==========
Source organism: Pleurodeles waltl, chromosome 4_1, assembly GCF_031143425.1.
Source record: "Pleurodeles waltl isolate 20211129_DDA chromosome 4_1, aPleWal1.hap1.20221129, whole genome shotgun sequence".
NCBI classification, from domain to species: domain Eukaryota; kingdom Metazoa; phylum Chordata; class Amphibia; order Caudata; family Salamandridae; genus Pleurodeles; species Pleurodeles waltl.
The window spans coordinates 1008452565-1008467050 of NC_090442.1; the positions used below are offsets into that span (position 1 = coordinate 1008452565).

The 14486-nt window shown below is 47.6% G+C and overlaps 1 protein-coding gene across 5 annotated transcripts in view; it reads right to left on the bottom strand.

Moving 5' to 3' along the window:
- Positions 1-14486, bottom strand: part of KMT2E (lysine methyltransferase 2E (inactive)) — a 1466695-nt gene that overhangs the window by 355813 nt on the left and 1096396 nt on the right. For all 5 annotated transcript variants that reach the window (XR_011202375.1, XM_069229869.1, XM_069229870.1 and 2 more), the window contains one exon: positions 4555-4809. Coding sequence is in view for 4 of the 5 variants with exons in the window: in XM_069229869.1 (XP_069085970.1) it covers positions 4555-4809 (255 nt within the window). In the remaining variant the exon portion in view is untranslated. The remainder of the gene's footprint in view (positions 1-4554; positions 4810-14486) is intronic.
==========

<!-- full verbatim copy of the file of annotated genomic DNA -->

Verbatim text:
Source organism: Pleurodeles waltl, chromosome 4_1, assembly GCF_031143425.1.
Source record: "Pleurodeles waltl isolate 20211129_DDA chromosome 4_1, aPleWal1.hap1.20221129, whole genome shotgun sequence".
NCBI classification, from domain to species: domain Eukaryota; kingdom Metazoa; phylum Chordata; class Amphibia; order Caudata; family Salamandridae; genus Pleurodeles; species Pleurodeles waltl.
The window spans coordinates 1008452565-1008467050 of NC_090442.1; the positions used below are offsets into that span (position 1 = coordinate 1008452565).

The 14486-nt window shown below is 47.6% G+C and overlaps 1 protein-coding gene across 5 annotated transcripts in view; it reads right to left on the bottom strand.

Moving 5' to 3' along the window:
- Positions 1-14486, bottom strand: part of KMT2E (lysine methyltransferase 2E (inactive)) — a 1466695-nt gene that overhangs the window by 355813 nt on the left and 1096396 nt on the right. For all 5 annotated transcript variants that reach the window (XR_011202375.1, XM_069229869.1, XM_069229870.1 and 2 more), the window contains one exon: positions 4555-4809. Coding sequence is in view for 4 of the 5 variants with exons in the window: in XM_069229869.1 (XP_069085970.1) it covers positions 4555-4809 (255 nt within the window). In the remaining variant the exon portion in view is untranslated. The remainder of the gene's footprint in view (positions 1-4554; positions 4810-14486) is intronic.